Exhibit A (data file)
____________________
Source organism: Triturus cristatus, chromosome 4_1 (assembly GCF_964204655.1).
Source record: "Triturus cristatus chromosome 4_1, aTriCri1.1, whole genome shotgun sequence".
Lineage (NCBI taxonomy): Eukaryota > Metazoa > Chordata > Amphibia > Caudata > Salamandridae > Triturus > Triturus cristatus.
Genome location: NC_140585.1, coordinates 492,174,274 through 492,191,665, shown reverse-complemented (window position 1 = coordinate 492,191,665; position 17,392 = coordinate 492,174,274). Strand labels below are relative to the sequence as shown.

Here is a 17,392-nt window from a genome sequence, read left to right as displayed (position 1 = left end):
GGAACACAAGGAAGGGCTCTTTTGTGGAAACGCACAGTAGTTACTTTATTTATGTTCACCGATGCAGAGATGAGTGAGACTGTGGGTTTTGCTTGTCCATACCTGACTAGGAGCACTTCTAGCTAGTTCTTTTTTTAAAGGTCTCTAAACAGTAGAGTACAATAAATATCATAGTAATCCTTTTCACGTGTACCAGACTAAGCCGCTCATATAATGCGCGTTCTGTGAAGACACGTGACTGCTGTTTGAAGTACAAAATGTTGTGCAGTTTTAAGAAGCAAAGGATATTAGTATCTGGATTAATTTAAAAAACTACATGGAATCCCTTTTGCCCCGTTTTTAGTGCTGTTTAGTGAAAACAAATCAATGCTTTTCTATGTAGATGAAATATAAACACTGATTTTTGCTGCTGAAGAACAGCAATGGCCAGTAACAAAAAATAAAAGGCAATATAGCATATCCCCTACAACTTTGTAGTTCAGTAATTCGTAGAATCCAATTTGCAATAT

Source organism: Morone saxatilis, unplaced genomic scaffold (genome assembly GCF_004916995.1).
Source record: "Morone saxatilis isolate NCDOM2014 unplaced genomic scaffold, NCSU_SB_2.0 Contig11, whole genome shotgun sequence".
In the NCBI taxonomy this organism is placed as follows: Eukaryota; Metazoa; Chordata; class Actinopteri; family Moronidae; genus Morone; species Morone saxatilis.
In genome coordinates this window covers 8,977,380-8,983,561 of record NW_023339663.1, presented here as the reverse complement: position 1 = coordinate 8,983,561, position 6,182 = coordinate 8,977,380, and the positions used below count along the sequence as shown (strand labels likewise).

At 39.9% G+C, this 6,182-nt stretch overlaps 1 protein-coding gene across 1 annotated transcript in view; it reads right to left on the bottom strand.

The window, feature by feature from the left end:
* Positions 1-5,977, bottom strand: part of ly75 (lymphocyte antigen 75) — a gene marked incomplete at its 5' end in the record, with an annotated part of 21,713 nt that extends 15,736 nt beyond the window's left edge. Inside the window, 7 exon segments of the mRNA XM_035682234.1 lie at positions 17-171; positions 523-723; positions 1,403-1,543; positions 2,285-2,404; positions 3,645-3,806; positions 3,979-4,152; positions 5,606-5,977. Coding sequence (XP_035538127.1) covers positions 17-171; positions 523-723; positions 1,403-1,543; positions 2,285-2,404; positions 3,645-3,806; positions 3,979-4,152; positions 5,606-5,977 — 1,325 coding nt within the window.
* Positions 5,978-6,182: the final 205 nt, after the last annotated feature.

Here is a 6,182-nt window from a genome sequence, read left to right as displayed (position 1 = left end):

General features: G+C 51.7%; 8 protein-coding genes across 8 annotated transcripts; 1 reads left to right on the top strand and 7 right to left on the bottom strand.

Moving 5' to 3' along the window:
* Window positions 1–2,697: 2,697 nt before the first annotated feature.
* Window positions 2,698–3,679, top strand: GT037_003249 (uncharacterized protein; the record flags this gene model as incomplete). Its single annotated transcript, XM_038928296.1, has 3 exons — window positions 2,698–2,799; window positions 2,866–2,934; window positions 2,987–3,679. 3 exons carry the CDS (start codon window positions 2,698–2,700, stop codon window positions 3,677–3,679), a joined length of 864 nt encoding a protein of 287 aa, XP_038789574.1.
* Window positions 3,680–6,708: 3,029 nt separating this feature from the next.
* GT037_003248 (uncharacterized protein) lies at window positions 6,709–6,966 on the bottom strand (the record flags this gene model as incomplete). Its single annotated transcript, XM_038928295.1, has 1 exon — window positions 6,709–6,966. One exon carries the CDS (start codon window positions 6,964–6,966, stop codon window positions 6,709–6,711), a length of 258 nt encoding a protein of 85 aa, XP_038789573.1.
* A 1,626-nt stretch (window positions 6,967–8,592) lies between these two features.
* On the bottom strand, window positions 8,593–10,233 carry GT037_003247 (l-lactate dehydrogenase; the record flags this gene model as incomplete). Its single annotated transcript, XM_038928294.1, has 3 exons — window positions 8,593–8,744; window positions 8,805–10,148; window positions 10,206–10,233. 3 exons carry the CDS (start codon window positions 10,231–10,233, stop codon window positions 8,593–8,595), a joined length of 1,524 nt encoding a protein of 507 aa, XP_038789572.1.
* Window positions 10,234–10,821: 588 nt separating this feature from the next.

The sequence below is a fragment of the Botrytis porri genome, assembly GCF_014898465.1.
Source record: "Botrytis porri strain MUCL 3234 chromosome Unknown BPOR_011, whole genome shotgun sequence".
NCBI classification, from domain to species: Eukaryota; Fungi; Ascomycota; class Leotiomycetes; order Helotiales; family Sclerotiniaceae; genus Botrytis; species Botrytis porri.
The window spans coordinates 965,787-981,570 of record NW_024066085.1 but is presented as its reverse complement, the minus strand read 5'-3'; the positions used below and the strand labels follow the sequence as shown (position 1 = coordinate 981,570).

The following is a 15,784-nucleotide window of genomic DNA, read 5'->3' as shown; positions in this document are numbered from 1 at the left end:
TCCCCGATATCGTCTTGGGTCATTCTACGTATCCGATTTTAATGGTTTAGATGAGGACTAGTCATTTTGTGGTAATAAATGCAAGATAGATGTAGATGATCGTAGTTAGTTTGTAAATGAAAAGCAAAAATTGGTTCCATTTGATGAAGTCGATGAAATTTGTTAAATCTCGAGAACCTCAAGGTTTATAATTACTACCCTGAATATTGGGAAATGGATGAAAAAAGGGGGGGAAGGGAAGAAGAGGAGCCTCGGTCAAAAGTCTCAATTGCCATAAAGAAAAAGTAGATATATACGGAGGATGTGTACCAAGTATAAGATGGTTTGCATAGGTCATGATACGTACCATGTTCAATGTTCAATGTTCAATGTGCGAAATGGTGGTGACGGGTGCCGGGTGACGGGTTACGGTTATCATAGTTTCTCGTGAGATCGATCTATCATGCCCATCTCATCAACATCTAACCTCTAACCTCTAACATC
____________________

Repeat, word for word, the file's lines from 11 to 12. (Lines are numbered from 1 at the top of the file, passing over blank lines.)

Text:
At 39.9% G+C, this 6,182-nt stretch overlaps 1 protein-coding gene across 1 annotated transcript in view; it reads right to left on the bottom strand.

The window, feature by feature from the left end: